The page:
3. The Evolving role of Enterprise Architects: determine the best way to interact with dev teams
In Agile environments, enterprise architects need to be a business partner and bring the strategic vision, while integrating regulatory constraints, policies to programs. They build the intentional architecture that supports agile developments and work closely within dev teams to break down silos. Overall, they facilitate agile practice adoption and determine when to favor emergent design or intentional architecture.
If Enterprise Architects provide architectural guardrails to development teams, they need to determine the best way to interact with them.
Depending on the level of interaction of enterprise architects with development teams, it can lead to an architecture too fragmented or an architecture disconnected from reality as described in the chart below.
Balance interactions between enterprise architects and dev teams
Thus, it is essential that enterprise architects determine the best way to interact with dev teams, and therefore properly balance intentional architecture and emergent design.
4. Evolution of the EA practice in Agile environments: give more power to local teams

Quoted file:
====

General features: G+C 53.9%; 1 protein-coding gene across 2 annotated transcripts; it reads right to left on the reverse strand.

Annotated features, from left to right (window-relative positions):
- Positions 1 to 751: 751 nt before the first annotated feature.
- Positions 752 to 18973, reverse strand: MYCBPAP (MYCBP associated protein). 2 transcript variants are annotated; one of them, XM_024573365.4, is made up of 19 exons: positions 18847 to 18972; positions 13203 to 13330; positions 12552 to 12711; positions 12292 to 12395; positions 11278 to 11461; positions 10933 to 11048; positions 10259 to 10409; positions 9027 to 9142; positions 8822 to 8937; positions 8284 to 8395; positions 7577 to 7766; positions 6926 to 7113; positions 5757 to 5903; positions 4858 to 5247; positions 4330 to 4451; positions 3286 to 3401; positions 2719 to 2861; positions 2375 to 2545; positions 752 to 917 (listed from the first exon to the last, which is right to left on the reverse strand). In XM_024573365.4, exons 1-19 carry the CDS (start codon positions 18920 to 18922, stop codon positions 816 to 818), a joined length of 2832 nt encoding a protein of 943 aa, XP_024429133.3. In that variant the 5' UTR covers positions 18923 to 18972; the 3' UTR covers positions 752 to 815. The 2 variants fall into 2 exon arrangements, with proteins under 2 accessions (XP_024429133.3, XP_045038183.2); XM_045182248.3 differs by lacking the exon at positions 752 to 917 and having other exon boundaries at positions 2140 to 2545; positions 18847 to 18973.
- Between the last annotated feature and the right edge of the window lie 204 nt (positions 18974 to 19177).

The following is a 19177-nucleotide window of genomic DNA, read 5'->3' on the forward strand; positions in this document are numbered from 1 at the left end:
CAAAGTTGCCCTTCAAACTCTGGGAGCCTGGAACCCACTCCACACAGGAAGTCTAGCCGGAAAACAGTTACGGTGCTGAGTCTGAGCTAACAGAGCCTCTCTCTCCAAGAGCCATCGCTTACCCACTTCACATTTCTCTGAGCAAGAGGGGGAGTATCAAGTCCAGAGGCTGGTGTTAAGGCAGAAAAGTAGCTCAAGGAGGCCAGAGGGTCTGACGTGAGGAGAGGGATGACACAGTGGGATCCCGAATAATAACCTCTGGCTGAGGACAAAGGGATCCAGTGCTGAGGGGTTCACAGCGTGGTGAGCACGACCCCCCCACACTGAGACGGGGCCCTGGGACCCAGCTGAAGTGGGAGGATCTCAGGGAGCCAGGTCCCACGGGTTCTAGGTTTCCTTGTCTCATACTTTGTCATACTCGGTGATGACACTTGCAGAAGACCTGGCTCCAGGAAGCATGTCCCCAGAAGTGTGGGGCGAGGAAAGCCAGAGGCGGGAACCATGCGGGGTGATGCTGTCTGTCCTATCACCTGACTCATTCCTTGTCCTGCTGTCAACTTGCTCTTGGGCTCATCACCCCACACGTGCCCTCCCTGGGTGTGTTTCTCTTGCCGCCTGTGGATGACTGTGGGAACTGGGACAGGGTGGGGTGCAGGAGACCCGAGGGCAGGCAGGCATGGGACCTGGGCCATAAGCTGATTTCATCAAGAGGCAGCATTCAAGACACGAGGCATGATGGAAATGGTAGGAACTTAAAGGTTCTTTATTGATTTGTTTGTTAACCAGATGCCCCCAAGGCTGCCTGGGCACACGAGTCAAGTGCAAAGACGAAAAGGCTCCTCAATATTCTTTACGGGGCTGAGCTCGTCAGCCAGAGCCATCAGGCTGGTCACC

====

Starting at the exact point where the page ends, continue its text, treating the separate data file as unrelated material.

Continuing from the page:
In the “The five trademarks of agile organizations” article by McKinsey, the roots of transition from a traditional top-down organization to an Agile organization can be found in the gap between the objectives of the management team and the Agile team.
Indeed, in traditional organizations, managers identify what needs to be done and tell employees what to do using a top-down approach. In Agile organizations, the goal is to delight the customer. The work is done in self-organizing teams, with iterative work cycles and direct feedback from customers. The predominant values are transparency and continuous improvement.
In this new context, Enterprise Architecture will move from a top-down approach to a decentralized management approach and give more power to local teams. In this new model, local teams work on solution architecture managed at a local level. At the corporate level, the enterprise governance team provides strategic guidance for the whole organization.
They work on business architecture, capture business objectives and regulatory constraints, and assess business opportunities, in particular with emerging technologies, and plan future business capabilities. They define technology standards and patterns leading to increased security and economy of scale.
Decentralized Enterprise Architecture in Agile organizations
Enterprise architecture is a key component of the SAFe framework because it provides strategic guidance to the dev teams, including reference architecture models, technology standards, and regulatory constraints.
In these new Agile organizations, enterprise architects might also need to find the right way to work with development teams and properly balance the emergent design vs the intentional architecture.
As SAFe becomes an established framework within the organization, some of the governance may move outside of the EA team to let local teams design their own architecture based on the defined strategic objectives.